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Inland Journal, Sept. 14, 2017

Sep 14, 2017

Inland Journal for September 14, 2017

    ▪    This week on Inland Journal, we look back on Wednesday’s fatal shooting at Freeman High School and hear the message of despair and hope from one of the vigils held in response.
    ▪    We’ll meet University of Washington cancer researcher Nora Disis, who will speak about cancer vaccines tonight at Gonzaga University. Dr. Disis leads a group of scientists who hope to develop vaccines that would prevent us from contracting some of the most common forms of cancer.
    ▪    And we’ll talk with Lisa Brown, a longtime Spokane politician, who recently announced she’s challenging eastern Washington U.S. Rep. Cathy McMorris Rodgers for her congressional seat.

A Conversation with Congressional Candidate Lisa Brown

Sep 14, 2017
State of Reform

November 2018 is 14 months away but the campaign has already begun for the candidates challenging eastern Washington U-S Representative Cathy McMorris Rodgers. Democrat Matthew Sutherland from Pullman has declared his candidacy. We’ll try to get him on the program at a future date. He’s joined in the race for his party’s nomination by Lisa Brown, former Washington state representative and senator and, most recently, chancellor of Washington State University’s Spokane campus.  She joined Steve Jackson in the studio to talk about what voters told her during her travels around the district she wants to represent.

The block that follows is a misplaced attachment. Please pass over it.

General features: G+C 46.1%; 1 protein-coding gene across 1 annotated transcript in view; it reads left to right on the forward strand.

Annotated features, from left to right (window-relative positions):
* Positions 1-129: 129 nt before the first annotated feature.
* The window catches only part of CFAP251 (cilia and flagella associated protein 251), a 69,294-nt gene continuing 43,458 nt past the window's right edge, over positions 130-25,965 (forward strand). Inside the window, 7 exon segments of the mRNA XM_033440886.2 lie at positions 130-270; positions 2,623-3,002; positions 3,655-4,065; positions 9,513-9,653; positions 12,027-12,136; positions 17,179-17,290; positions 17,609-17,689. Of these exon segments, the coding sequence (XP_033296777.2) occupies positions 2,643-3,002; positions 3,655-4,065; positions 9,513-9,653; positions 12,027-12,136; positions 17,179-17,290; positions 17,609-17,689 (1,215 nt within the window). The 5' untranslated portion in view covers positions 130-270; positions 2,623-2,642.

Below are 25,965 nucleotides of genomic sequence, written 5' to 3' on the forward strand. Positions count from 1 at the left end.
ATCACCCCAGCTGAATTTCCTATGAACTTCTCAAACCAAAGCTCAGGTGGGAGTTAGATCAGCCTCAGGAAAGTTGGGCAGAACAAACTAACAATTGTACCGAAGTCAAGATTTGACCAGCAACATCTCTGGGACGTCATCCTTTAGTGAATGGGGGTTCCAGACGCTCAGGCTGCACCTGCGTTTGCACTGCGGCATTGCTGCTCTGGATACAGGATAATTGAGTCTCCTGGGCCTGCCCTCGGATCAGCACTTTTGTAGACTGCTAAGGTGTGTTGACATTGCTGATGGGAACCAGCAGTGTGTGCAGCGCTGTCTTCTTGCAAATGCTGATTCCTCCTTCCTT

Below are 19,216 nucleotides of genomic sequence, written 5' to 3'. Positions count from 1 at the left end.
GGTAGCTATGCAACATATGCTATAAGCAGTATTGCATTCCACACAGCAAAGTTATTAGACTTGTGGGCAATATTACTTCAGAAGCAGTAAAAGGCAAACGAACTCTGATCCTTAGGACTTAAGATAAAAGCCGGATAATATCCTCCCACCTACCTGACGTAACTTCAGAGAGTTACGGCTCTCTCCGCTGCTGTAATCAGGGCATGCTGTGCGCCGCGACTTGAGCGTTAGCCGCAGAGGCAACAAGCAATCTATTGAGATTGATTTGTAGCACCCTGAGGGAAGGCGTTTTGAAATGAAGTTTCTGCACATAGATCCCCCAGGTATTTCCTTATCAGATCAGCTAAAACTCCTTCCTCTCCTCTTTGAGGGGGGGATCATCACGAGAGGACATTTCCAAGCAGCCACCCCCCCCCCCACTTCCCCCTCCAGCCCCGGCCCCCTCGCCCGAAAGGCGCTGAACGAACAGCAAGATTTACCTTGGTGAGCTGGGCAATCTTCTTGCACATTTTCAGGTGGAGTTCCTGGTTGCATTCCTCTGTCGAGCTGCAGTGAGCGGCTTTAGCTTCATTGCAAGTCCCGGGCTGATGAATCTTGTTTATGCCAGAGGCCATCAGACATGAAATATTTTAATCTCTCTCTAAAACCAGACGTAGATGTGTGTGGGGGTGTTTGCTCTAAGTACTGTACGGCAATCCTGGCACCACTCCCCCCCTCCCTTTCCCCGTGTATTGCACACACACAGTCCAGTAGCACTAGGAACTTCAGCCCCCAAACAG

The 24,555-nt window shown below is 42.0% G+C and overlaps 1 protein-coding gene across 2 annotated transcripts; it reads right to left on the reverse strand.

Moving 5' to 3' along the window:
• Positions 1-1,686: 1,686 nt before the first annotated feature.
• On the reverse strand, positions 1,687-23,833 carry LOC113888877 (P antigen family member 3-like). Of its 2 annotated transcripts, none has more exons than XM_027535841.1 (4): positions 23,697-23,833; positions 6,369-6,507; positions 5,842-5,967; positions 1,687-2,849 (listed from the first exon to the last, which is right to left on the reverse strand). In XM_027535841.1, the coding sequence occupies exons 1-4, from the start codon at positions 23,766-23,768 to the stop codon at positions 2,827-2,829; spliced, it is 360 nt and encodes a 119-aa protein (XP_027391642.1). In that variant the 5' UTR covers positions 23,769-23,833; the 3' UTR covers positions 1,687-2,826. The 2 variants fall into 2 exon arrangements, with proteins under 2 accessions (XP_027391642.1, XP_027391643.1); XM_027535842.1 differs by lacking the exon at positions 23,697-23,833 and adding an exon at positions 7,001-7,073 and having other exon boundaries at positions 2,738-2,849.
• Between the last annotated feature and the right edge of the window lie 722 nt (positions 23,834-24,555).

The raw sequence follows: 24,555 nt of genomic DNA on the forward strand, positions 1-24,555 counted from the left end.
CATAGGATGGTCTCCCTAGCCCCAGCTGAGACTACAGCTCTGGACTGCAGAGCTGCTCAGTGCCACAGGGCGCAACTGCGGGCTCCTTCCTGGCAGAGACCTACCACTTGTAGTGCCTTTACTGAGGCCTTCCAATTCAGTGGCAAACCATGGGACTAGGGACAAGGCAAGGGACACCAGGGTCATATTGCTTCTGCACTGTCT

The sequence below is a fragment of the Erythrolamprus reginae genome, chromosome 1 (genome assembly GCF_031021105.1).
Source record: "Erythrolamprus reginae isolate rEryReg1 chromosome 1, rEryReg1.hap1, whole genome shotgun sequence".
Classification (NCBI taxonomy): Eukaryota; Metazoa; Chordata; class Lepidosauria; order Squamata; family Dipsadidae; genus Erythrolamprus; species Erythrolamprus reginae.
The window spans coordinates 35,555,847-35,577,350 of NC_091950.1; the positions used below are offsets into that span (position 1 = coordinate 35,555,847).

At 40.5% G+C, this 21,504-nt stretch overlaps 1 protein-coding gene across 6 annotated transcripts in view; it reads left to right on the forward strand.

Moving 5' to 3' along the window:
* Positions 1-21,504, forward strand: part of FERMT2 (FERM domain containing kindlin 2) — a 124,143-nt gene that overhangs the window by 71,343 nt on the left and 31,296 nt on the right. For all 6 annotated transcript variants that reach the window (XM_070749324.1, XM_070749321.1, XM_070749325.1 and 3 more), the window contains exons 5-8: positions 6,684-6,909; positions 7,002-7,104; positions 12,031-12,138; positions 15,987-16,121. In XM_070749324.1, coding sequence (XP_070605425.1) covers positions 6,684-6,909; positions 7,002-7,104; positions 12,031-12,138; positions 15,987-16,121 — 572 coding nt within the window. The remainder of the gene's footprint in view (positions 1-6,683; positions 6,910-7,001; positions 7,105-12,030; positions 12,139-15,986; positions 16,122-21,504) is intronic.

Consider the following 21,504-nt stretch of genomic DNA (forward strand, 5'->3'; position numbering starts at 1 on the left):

UW Researcher Talks Cancer Vaccines

Sep 14, 2017
Photo courtesy of Gonzaga University

We’re familiar with vaccines for chicken pox and polio and other diseases. Nora Disis (DEE-suss) is developing vaccines for cancer. Dr. Disis is the associate dean for translational health sciences and a professor of medicine at the University of Washington.

The Spokane County Sheriff’s Office said the suspect in a shooting at Freeman High School outside Spokane, Washington, that left one student dead and three others injured Wednesday was “obsessed” with school shootings. 



Spokane County Sheriff Ozzie Knezovich wore two loops of powder blue and white ribbon—the school’s colors—pinned to this chest as he briefed reporters in front of the courthouse. He said the 15-year-old suspected gunman got “sucked into a counter culture of violence.” 



Teens who take an X-rated selfie and then text the image can be found guilty of trading in child pornography in some cases. That was the 6-3 ruling of the Washington Supreme Court on Thursday.

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